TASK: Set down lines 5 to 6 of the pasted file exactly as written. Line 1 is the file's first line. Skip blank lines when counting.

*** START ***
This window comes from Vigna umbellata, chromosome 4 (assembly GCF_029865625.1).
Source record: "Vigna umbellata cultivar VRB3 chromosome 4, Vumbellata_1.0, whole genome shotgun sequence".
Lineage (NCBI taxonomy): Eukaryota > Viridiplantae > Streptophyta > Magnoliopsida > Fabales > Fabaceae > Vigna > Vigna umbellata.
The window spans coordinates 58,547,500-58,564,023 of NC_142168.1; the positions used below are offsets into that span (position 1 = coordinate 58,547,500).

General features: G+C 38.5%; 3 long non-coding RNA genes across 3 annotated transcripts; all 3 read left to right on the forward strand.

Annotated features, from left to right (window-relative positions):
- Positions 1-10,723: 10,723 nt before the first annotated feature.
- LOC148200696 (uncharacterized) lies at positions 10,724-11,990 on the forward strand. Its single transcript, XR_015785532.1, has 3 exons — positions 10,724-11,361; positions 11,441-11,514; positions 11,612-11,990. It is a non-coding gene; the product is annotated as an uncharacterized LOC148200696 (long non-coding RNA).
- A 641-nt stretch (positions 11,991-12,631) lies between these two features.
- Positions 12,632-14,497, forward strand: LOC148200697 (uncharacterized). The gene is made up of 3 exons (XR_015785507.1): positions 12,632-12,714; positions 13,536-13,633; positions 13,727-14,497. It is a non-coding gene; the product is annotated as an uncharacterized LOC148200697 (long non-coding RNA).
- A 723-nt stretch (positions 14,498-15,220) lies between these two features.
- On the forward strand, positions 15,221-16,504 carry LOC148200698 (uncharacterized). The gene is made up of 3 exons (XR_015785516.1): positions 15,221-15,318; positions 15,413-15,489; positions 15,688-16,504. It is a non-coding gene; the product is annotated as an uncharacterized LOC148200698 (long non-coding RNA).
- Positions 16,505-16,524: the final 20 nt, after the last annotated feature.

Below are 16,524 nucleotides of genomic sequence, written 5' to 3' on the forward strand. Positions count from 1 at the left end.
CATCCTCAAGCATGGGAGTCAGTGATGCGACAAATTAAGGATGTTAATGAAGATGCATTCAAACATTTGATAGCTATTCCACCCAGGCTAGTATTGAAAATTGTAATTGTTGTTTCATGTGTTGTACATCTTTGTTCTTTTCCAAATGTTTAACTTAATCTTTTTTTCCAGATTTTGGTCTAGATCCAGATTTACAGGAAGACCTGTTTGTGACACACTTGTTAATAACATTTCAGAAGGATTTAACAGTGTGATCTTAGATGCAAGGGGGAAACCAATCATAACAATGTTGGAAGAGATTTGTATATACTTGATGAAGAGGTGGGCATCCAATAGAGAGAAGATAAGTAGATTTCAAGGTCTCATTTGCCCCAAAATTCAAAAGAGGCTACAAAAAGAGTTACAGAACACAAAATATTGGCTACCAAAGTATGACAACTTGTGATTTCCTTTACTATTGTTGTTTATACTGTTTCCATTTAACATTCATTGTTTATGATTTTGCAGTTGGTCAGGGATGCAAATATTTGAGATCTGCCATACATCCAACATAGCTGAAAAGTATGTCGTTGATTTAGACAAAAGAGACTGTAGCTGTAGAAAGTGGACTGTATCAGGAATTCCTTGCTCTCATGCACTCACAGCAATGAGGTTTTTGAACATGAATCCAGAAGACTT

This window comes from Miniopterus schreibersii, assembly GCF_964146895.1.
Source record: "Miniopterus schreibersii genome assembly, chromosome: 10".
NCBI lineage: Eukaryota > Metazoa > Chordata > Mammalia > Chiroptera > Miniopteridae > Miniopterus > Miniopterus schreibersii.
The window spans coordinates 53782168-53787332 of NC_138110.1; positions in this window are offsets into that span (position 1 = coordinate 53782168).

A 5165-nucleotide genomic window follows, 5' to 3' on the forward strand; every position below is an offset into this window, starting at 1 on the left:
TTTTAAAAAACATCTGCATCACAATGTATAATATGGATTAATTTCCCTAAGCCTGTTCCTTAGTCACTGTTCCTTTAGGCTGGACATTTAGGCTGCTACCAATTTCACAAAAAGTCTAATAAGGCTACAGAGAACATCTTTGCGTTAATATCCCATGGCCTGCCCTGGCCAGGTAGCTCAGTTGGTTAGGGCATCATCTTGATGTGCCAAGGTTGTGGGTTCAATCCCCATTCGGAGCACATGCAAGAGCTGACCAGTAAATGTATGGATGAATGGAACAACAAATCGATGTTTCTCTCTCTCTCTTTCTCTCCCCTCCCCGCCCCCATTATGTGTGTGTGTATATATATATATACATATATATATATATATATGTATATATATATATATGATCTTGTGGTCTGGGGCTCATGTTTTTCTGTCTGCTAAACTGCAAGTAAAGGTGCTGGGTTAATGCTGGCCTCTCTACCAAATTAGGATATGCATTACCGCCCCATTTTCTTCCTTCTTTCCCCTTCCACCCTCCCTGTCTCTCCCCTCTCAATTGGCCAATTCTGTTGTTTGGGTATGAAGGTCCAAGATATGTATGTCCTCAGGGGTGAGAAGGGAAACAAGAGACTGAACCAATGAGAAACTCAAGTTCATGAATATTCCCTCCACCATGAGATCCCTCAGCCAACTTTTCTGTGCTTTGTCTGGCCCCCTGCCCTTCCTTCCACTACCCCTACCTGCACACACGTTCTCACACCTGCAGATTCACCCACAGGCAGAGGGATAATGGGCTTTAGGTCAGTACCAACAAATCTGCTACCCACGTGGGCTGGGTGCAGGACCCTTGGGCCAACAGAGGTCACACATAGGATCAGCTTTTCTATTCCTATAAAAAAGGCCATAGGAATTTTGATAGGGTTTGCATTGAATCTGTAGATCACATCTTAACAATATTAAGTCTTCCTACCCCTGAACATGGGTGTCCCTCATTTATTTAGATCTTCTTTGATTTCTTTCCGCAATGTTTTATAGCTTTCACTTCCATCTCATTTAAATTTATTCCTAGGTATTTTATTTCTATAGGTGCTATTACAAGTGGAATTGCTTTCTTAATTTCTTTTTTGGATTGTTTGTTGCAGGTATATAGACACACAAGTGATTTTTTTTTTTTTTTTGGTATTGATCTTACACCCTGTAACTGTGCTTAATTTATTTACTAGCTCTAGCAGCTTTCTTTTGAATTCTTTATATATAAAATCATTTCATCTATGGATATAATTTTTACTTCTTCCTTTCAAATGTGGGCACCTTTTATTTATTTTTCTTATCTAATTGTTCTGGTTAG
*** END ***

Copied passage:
General features: G+C 38.5%; 3 long non-coding RNA genes across 3 annotated transcripts; all 3 read left to right on the forward strand.

Annotated features, from left to right (window-relative positions):